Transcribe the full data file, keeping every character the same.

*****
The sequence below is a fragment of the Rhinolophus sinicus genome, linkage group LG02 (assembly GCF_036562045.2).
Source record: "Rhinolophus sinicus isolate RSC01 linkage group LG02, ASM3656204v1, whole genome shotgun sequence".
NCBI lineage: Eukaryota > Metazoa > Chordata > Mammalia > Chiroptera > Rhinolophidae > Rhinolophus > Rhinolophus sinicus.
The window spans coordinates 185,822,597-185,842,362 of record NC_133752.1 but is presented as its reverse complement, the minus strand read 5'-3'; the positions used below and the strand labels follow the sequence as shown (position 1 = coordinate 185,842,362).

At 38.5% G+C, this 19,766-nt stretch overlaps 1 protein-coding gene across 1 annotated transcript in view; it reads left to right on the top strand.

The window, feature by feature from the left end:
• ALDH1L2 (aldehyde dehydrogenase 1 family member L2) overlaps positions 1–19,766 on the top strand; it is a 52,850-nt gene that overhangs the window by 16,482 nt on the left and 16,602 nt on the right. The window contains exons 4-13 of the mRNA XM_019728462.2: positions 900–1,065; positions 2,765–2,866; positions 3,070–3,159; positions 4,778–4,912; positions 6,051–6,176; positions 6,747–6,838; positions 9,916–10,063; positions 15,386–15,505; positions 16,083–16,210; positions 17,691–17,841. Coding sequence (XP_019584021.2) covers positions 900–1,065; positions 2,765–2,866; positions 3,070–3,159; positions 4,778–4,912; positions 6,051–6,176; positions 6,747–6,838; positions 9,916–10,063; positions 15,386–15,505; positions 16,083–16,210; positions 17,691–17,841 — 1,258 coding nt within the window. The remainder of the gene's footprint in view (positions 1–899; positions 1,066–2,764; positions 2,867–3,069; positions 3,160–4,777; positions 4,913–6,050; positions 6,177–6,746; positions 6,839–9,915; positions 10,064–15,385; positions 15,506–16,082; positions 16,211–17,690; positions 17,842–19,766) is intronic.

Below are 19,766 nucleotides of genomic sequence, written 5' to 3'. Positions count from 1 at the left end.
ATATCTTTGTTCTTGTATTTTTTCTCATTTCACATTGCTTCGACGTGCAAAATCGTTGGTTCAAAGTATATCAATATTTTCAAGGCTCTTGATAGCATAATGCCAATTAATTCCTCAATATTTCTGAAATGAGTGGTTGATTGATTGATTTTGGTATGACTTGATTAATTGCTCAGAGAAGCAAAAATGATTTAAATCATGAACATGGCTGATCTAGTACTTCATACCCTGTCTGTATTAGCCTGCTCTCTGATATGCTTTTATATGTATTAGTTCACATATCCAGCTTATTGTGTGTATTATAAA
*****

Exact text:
The sequence below is a fragment of the Rhinolophus sinicus genome, linkage group LG02 (assembly GCF_036562045.2).
Source record: "Rhinolophus sinicus isolate RSC01 linkage group LG02, ASM3656204v1, whole genome shotgun sequence".
NCBI lineage: Eukaryota > Metazoa > Chordata > Mammalia > Chiroptera > Rhinolophidae > Rhinolophus > Rhinolophus sinicus.
The window spans coordinates 185,822,597-185,842,362 of record NC_133752.1 but is presented as its reverse complement, the minus strand read 5'-3'; the positions used below and the strand labels follow the sequence as shown (position 1 = coordinate 185,842,362).

At 38.5% G+C, this 19,766-nt stretch overlaps 1 protein-coding gene across 1 annotated transcript in view; it reads left to right on the top strand.

The window, feature by feature from the left end:
• ALDH1L2 (aldehyde dehydrogenase 1 family member L2) overlaps positions 1–19,766 on the top strand; it is a 52,850-nt gene that overhangs the window by 16,482 nt on the left and 16,602 nt on the right. The window contains exons 4-13 of the mRNA XM_019728462.2: positions 900–1,065; positions 2,765–2,866; positions 3,070–3,159; positions 4,778–4,912; positions 6,051–6,176; positions 6,747–6,838; positions 9,916–10,063; positions 15,386–15,505; positions 16,083–16,210; positions 17,691–17,841. Coding sequence (XP_019584021.2) covers positions 900–1,065; positions 2,765–2,866; positions 3,070–3,159; positions 4,778–4,912; positions 6,051–6,176; positions 6,747–6,838; positions 9,916–10,063; positions 15,386–15,505; positions 16,083–16,210; positions 17,691–17,841 — 1,258 coding nt within the window. The remainder of the gene's footprint in view (positions 1–899; positions 1,066–2,764; positions 2,867–3,069; positions 3,160–4,777; positions 4,913–6,050; positions 6,177–6,746; positions 6,839–9,915; positions 10,064–15,385; positions 15,506–16,082; positions 16,211–17,690; positions 17,842–19,766) is intronic.

Below are 19,766 nucleotides of genomic sequence, written 5' to 3'. Positions count from 1 at the left end.
ATATCTTTGTTCTTGTATTTTTTCTCATTTCACATTGCTTCGACGTGCAAAATCGTTGGTTCAAAGTATATCAATATTTTCAAGGCTCTTGATAGCATAATGCCAATTAATTCCTCAATATTTCTGAAATGAGTGGTTGATTGATTGATTTTGGTATGACTTGATTAATTGCTCAGAGAAGCAAAAATGATTTAAATCATGAACATGGCTGATCTAGTACTTCATACCCTGTCTGTATTAGCCTGCTCTCTGATATGCTTTTATATGTATTAGTTCACATATCCAGCTTATTGTGTGTATTATAAA